Last year, Gibbs and the Alchemist’s producer peer Madlib released Bandana, their second full-length collaboration. It was great. Thus far this year, the Alchemist has teamed up with the Detroit rapper Boldy James on the absolutely masterful album The Price Of Tea In China — which featured an appearance from Gibbs — and with Griselda rapper Conway The Machine on the very good EP LULU. Also, in 2018, the Alchemist produced all of FETTI, a collaborative EP from Freddie Gibbs and the New Orleans rapper Curren$y. There is every reason to believe that Alfredo will be great.
Alfredo features guest appearances from Rick Ross and Tyler, The Creator, as well as Griselda rappers Conway and Benny The Butcher. Today, Gibbs and the Alchemist have shared the Nick Walker-directed video for “1985,” the album’s opening track. The song is gorgeous, with Gibbs absolutely going nuts, namechecking Joes Exotic and Pesci, over a psychedelic guitar loop. In the clip, Gibbs and Alchemist meet up in the desert and discuss proper dead-body disposal, and Gibbs gets another chance to show off his comedy skills.
Run The Jewels have released their new album ‘RTJ4’, two days earlier than planned.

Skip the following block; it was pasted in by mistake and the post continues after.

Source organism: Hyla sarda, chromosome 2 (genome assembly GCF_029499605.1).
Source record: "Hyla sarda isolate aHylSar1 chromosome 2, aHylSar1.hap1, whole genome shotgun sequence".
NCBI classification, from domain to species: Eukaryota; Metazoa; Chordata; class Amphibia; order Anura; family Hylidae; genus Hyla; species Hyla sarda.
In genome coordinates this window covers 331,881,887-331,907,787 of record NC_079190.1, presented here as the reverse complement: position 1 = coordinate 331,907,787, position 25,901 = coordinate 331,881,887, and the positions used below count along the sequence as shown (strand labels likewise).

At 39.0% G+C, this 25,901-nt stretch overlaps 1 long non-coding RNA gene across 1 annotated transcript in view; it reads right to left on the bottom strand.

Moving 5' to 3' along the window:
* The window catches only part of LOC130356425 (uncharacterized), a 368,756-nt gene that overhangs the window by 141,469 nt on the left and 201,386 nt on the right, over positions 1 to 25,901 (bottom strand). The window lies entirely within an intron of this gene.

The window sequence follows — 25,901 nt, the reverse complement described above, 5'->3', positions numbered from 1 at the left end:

The duo, comprised of rapper/producer El-P and rapper Killer Mike, were set to share their first record in four years on Friday (June 5). But today (June 3), the pair made the album available in a bid to boost morale, citing the world as being “infected with bullshit” and concluding that their music might bring fans “some joy”.
El-P wrote in an Instagram post: “Fuck it, why wait. The world is infested with bullshit so here’s something raw to listen to while you deal with it all. We hope it brings you some joy. Stay safe and hopeful out there and thank you for giving 2 friends the chance to be heard and do what they love. With sincere love and gratitude, Jaime + Mike.”
Atlanta-based club titan Leonce returns with his 5th EP Nothing to Declare. This follow up to the snare frenzy Penetration Testing released last summer on his own Morph Tracks imprint, he’s back with more signature clangy percussion and eerie synth club anthems. An ode to international travel, it reflects his touring experiences over the last few years, playing many of the top underground parties across the globe, from New York City to Lima, Peru.
Aegis opens the release up with big creeping chords and serrated synths over a stocky, stuttering kick drum, a stripped down but ominous welcome to Leonce’s cache of sounds. Calamity is sci-fi tribal house madness, a buoyant dance of spaceship door percussion and throbbing pads. Hyperion puts slamming triplets and head banging shakers over a jolting bassline, taking some cues from the South African Gqom influence he employed on Penetration Testing. The EP closes with Sunrise, a perfectly paced soundtrack to a 6am rooftop afterparty with slowly ascending strings and a Detroit leaning techno palate.